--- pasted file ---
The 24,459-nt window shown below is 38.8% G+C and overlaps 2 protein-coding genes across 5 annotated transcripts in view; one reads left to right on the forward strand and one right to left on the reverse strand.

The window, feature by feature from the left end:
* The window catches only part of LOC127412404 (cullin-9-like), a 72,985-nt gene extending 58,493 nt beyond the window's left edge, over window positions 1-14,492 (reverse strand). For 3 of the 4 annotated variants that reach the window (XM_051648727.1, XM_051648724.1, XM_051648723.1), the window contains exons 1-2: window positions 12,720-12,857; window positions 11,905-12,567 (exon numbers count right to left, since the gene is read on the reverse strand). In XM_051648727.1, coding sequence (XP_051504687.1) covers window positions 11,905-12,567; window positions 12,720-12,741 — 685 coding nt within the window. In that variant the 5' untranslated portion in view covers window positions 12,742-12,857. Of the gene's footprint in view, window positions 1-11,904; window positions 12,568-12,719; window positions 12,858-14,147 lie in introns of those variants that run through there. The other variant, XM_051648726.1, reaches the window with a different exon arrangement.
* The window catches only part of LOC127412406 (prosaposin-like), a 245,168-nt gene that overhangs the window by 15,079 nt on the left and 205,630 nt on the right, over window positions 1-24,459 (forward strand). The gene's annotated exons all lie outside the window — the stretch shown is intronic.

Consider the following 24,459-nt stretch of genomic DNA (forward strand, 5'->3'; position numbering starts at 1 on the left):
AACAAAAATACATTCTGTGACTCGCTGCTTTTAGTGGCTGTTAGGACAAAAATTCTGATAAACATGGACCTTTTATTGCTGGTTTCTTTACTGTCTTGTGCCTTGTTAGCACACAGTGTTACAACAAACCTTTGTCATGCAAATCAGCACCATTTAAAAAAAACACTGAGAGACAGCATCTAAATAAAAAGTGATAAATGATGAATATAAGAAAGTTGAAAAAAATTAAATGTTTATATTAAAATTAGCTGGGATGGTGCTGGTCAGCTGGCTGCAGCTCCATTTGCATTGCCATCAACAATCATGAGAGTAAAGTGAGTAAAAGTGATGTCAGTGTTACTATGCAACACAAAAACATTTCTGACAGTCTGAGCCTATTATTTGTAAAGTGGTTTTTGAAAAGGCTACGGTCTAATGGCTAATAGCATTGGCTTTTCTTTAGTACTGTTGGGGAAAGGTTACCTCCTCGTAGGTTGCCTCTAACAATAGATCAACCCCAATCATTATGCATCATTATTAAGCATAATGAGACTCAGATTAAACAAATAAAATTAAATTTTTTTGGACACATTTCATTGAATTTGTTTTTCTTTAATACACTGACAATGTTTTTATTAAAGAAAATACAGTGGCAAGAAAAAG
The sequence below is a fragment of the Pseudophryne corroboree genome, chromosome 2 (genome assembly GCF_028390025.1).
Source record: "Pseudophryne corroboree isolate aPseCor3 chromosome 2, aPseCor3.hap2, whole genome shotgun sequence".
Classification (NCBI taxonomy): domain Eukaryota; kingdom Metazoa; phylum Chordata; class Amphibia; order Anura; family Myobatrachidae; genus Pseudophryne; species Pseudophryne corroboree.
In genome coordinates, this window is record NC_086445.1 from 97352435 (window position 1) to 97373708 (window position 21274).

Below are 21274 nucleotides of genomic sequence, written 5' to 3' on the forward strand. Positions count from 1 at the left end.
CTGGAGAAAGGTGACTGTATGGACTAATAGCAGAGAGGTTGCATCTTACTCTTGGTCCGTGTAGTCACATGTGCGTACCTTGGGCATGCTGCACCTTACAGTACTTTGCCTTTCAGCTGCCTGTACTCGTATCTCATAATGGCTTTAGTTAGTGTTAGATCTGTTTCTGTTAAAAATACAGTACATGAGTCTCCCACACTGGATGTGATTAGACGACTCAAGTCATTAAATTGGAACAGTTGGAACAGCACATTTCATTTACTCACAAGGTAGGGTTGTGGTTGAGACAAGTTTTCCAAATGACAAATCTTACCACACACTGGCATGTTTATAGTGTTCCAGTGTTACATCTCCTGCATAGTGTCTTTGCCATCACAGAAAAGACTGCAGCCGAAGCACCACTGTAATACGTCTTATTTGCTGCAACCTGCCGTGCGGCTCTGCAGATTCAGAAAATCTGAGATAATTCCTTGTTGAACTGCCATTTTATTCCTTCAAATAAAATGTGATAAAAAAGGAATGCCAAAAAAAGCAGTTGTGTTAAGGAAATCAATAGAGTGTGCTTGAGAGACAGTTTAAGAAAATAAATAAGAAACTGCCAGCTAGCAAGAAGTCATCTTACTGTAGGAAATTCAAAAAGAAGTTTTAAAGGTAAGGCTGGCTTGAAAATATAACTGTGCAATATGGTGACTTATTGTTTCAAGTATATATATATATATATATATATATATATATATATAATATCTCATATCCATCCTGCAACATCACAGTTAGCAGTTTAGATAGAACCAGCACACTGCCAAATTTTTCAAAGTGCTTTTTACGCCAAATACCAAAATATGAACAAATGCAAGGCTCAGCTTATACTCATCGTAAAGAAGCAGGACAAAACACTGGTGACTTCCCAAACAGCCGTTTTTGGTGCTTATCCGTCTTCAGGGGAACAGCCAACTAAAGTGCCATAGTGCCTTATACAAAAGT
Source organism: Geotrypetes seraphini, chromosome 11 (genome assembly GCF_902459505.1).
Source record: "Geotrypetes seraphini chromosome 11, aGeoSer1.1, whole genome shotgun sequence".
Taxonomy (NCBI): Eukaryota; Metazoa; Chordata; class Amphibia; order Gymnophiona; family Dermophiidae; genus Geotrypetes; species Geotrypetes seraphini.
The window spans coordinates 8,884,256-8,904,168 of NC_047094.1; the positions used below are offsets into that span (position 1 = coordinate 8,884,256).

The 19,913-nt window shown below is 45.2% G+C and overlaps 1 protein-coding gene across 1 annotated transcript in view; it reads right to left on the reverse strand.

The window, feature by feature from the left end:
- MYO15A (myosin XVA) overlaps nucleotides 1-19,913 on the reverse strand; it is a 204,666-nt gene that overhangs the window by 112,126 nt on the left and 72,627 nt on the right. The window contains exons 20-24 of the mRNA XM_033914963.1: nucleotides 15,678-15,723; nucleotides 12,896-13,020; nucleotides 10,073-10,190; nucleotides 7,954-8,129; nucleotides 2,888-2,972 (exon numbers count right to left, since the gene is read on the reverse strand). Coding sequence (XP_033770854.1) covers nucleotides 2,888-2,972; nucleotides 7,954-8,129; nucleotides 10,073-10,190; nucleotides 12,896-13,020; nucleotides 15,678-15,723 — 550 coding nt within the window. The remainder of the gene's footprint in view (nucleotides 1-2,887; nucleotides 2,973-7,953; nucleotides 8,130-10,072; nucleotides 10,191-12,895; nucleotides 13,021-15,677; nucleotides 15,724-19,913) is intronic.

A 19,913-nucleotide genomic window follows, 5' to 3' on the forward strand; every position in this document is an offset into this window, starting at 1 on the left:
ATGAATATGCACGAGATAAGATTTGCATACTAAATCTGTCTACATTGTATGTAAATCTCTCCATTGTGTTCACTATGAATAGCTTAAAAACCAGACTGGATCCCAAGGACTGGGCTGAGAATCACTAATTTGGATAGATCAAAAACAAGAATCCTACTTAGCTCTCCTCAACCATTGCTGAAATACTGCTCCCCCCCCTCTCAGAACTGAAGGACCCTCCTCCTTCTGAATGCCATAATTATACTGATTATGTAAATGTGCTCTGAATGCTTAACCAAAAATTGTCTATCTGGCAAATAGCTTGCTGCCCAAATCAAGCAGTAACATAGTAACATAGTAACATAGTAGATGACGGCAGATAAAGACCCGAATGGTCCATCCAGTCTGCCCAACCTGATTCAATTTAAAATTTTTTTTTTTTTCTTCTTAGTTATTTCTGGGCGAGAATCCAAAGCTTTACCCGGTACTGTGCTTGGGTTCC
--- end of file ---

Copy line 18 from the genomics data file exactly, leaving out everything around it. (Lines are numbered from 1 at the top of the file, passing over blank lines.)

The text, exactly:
The window, feature by feature from the left end: